On another note…. I wanted to draw people’s attention to the petition that is going around for Reid Bertino (who recently wrote the blog ‘I am insane’. ). Details can be found in the ‘Support for Reid’ post in the organizing forum. It would be great if he got a bunch of signatures on his petition

    https://www.change.org/p/cheryl-strange-ceo-at-western-state-hospital-free-reid-bertino-from-a-life-sentence-at-western-state-hospital?

    recruiter=647244026&utm_source=share_petition&utm_medium=facebook&utm_campaign=share_for_starters_page&utm_term=des-lg-no_src-no_msg

  • Hi travailler-vous,

    I only have just now (a year and a half later) seen this wonderful, heartfelt response you wrote! (I guess I saw the first comment and still I don’t use the ‘notify me’ button that is available on this site very efficiently.) I am not sure if you will ever see this reply, but I realized that I haven’t seen you commenting much anymore and just wanted you to know that I hope all is going well, and I too wish you the very best!

  • I appreciate the above discussion about the importance of compassion and of avoiding simplistic judgements.

    For me, however, the main problem with ‘blame’ is when ‘outsiders’ (in particular those outsiders who are in a position of power such as therapists and psychiatrists), generalize their experience or observations to assign ‘inaccurate blame’ based on theoretical constructs (even theoretical constructs that have a lot of value). This is why I appreciate so much the following paragraph in this article:

    “A better approach is for professionals to be uncertain about what happened to cause the psychosis and what is going on now, and to support everyone in exploring possible viewpoints or understandings, in a way that supports taking personal responsibility for mistakes but also seeks to avoid inaccurate or excess attributions of blame or responsibility.”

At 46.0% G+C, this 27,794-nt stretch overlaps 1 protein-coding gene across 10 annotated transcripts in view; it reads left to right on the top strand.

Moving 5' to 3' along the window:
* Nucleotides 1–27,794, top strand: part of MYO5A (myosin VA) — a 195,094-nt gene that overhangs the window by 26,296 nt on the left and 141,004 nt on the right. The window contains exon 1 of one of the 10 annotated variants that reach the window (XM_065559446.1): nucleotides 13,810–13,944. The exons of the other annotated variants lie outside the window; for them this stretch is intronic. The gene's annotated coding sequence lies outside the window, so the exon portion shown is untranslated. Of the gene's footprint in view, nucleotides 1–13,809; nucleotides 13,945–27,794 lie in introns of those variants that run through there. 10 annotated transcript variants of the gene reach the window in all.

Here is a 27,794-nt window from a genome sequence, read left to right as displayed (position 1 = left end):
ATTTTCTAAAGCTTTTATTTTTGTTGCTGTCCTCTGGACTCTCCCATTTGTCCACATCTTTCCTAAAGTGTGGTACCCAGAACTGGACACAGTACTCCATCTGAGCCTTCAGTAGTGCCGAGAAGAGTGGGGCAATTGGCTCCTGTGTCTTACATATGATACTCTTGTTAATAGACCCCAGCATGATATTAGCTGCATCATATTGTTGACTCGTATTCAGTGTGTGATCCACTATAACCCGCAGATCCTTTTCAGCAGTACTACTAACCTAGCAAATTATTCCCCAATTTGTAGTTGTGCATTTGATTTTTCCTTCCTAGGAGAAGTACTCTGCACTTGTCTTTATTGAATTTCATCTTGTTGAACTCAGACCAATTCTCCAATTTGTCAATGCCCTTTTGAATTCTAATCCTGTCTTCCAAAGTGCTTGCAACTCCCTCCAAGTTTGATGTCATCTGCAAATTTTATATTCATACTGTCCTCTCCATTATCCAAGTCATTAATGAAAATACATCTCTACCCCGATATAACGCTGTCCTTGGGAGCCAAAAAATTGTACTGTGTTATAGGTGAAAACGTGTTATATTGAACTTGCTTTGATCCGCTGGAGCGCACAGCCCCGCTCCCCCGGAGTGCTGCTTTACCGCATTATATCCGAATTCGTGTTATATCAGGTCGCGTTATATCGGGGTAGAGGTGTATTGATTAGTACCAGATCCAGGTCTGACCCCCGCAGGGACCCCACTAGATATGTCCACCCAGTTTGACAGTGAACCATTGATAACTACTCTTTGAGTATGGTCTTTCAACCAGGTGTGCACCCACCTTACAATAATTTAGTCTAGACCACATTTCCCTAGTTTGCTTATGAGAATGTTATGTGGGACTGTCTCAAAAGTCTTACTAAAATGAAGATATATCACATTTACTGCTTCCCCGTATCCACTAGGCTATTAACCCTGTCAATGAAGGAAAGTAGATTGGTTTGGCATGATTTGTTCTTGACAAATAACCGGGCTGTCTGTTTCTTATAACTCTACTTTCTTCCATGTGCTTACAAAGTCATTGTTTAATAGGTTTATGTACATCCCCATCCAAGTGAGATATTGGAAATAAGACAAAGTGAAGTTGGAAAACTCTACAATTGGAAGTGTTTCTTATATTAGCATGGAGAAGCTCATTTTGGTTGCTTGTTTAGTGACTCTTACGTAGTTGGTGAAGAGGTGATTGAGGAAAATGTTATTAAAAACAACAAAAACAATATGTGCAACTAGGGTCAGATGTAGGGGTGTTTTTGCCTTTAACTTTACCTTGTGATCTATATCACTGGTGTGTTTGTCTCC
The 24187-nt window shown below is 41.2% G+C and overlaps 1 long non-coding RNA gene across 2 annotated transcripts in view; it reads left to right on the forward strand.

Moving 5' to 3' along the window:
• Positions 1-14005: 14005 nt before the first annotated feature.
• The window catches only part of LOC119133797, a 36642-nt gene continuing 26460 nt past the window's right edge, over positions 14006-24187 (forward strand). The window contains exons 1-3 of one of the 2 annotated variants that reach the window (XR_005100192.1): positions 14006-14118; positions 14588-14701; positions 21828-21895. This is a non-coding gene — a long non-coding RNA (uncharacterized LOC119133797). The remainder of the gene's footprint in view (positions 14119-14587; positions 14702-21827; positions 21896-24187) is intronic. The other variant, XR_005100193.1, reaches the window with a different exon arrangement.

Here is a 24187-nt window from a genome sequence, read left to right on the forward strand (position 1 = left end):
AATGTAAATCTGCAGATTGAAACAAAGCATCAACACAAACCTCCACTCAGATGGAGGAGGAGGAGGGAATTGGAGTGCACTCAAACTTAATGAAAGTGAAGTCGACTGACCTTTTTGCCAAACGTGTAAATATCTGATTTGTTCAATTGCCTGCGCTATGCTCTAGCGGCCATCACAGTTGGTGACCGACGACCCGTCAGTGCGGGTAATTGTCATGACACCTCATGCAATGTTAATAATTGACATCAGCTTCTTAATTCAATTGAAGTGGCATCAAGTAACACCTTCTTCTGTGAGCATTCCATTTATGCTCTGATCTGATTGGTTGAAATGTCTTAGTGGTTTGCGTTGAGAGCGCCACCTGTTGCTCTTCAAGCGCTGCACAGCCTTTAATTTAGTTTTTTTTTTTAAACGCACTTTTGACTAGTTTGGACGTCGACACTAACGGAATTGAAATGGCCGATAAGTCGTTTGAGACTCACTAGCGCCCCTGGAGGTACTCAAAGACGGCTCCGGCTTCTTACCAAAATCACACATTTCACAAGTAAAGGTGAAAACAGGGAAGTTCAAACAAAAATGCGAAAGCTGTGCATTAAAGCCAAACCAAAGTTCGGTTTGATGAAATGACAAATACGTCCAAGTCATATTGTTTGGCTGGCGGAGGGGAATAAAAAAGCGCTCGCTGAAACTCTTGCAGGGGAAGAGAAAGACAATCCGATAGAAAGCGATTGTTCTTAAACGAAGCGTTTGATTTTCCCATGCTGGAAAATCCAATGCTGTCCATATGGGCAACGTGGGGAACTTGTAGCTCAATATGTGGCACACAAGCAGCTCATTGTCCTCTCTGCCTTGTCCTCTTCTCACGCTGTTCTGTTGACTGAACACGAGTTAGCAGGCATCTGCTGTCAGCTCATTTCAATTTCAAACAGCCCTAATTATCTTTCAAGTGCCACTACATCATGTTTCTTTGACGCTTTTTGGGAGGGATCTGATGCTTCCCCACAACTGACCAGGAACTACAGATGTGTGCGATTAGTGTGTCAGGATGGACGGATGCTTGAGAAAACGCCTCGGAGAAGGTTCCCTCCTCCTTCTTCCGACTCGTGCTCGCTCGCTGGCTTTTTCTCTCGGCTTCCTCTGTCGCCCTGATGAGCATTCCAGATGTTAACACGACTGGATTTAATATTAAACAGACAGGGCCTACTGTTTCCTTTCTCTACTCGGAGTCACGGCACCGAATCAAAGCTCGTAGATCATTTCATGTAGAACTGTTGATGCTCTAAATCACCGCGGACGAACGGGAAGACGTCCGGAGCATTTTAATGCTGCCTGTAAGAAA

For me – this point cannot be emphasized enough given the wide variability that exists with people who extreme states -and given the terrible things that have happened in the past (and that continue to happen) both to the people who experience extreme states, and also to their families. The answers need to come from within the person’s particular story: ‘what happened to you’, NOT what others tell you has happened to you. Another quote of Ron’s that I have alway appreciated is when he says something like – ‘people can break their ankle from a big accident, but also from stepping off the curb’. We must not make people feel that their ‘reasons’ aren’t ‘significant enough’ or ‘bad enough’ to warrant such an extreme reaction.

    That being said, it makes complete sense (and there is lots of research to support the position), that the more adversity you face, the bigger the chance you have of a extreme reaction; so I know it is also important to not lose sight of that, nor to lose sight of the importance of creating environments that allow a person to freely talk/explore ‘what happened to them’.

  • What a great, practical initiative. If there is any positive response from ‘Navigate’ to ‘updating’ the Family Education manual, I wonder if they would consider using “The British Psychological Society Report on Psychosis” as a resource manual – I am not hearing very much about that report any more.

    This is so discouraging – all the new information that I think must be slowly getting ‘out there’, and then hearing about such a backward manual.